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social entrepreneur decision making

Calling All Nonprofit Social Entrepreneurs

There is a really interesting research study about social entrepreneurs going on at the University of Massachusetts and you may want to join in.

John Walker, Finance Director at Echoing Green and Nardia Haigh, Assistant Professor of Management in the College of Management at UMass Boston are investigating social entrepreneurs who went through a process of deciding whether to establish their organization as a non-profit, a for-profit, or a hybrid. They want to understand the range of circumstances under which social entrepreneurs identify which type of business model fits best for different situations.

While they have already interviewed many for-profit social entrepreneurs, they are having a hard time finding nonprofit social entrepreneurs, which is where you come in.

If you are a social entrepreneur and struggled with the decision about whether to form a for-profit/nonprofit/hybrid entity, Nardia would like to interview you about your organization’s strategies, structure, and direction.

According to Nardia, there are many circumstances under which hybrid organizations are established, and to date, two distinct variations of the hybrid business model are evident: Multi-entity and Integrated:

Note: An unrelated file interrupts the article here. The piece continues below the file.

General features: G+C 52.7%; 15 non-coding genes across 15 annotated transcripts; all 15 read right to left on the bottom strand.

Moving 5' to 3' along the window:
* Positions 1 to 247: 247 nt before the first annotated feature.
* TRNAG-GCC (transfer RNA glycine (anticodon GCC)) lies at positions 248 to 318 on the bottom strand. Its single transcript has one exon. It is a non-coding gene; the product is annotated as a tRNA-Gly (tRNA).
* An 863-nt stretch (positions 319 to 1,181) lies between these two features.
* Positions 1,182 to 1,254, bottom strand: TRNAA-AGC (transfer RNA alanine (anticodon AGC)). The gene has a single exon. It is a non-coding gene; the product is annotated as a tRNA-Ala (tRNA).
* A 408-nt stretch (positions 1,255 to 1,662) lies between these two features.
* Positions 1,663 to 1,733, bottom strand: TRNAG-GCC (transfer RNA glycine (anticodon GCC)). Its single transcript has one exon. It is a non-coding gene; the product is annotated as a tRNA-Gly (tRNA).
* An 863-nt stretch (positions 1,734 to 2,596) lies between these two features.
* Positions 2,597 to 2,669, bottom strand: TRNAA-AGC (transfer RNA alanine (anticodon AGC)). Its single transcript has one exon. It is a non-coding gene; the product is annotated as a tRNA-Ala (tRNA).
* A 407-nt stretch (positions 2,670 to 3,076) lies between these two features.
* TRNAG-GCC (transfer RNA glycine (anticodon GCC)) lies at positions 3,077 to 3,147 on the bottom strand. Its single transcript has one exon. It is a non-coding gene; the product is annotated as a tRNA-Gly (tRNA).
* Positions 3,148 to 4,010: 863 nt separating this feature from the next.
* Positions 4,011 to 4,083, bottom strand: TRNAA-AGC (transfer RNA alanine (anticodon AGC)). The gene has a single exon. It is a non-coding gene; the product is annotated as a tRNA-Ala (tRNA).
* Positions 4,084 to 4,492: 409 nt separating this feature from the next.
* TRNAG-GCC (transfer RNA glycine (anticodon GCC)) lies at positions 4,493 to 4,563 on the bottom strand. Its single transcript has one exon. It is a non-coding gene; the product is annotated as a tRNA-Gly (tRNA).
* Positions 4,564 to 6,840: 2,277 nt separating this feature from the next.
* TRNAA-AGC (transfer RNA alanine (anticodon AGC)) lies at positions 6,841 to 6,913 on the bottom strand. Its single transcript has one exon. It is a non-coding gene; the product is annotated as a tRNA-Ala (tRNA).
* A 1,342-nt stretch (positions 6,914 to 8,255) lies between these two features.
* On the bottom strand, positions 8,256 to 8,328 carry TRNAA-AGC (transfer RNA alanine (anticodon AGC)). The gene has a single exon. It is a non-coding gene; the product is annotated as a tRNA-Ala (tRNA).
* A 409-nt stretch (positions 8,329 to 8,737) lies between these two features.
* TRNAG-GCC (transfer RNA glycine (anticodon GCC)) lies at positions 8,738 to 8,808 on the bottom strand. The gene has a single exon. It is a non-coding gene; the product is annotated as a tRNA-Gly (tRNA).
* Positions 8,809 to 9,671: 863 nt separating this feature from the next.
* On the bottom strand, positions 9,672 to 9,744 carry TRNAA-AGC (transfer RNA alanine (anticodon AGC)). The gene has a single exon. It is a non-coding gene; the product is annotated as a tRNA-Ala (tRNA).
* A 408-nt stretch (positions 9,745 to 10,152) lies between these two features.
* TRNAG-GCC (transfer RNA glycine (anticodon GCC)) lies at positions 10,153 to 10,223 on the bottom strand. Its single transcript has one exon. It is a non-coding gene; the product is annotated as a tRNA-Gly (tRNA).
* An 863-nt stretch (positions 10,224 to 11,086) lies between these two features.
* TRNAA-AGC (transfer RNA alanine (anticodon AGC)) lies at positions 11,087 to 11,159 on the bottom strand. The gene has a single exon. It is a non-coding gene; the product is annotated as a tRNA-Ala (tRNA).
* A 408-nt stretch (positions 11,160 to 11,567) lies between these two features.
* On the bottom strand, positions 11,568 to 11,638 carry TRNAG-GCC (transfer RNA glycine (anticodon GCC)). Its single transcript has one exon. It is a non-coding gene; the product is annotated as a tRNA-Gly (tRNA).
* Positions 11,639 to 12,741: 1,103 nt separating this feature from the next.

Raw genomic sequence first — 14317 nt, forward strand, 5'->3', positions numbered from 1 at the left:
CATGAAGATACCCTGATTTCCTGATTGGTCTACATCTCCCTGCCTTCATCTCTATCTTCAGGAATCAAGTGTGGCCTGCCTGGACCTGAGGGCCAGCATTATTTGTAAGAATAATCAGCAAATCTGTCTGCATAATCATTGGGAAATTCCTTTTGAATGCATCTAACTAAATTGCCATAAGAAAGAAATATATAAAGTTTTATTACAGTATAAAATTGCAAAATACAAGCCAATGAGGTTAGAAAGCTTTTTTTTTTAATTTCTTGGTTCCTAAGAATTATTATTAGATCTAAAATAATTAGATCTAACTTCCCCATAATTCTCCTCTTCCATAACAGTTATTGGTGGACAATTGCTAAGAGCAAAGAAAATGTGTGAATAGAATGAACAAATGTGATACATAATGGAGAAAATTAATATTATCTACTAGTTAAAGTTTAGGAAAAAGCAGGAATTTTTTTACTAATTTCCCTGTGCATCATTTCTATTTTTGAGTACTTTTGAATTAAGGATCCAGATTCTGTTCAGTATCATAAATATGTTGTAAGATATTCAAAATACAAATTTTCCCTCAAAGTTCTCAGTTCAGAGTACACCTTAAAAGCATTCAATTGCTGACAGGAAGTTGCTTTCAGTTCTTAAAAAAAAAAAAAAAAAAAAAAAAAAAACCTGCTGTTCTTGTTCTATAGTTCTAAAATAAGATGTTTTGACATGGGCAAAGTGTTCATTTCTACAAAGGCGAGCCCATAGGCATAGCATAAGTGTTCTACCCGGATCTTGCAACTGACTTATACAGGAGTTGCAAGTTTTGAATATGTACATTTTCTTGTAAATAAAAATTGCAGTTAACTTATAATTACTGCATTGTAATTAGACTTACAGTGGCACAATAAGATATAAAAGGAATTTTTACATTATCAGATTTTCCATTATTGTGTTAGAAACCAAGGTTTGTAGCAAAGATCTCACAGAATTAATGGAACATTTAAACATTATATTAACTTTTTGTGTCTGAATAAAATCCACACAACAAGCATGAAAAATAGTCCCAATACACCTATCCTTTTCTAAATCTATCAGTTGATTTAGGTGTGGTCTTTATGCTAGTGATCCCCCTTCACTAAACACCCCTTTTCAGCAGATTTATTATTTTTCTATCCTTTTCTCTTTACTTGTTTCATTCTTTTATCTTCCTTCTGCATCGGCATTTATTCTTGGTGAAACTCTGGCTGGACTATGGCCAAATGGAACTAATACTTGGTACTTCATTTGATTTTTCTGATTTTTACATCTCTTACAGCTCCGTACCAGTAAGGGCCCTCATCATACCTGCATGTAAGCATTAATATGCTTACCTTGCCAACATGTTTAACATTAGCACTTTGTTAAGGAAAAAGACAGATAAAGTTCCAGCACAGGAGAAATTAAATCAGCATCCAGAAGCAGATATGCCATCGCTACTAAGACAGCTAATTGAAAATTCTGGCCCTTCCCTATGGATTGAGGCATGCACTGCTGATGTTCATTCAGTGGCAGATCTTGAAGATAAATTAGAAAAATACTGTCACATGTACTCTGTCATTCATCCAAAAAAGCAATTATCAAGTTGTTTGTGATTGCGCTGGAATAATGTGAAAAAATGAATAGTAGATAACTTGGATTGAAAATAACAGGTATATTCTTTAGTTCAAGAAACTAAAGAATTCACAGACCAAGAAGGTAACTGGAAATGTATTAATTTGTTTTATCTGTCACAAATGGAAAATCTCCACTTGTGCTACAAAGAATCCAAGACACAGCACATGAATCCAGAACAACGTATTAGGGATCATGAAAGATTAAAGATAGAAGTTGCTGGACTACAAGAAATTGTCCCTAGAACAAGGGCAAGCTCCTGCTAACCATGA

• Multi-entity hybrids link for-profit and nonprofit entities – often through contracts and/or ownership. A nonprofit may establish and own all or part of a for-profit subsidiary (e.g. Embrace and Embrace Innovations), or a for-profit may establish a nonprofit and provide it with equity or other means for it to derive non-discretionary revenue.

  • Integrated entities are either for-profit companies with a strong social or environmental mission deeply embedded within its business model (e.g. TOMS Shoes or Maggie’s Organics, and companies registered as L3Cs), or are nonprofit organizations that use for-profit methods to generate revenue (e.g. Ten Thousand Villages or Ecosia.org).

In this study, they seek to understand the decision-making process entrepreneurs go through in choosing which to pursue.

Nardia’s research at UMass Boston focuses on business models and strategies that address large-scale sustainability issues in positive ways. And John has significant experience as an entrepreneur, an executive, and as a board member in a range of industries, where he specializes in financial analysis, capital raising, and structuring acquisition and investment deals.

If you are a social entrepreneur and would like to participate in this research study, contact Nardia at Nardia.Haigh@umb.edu.

Nardia has promised to share the results of the study with Social Velocity readers when it’s completed. I can’t wait to hear what they find out.

Photo Credit: piermario

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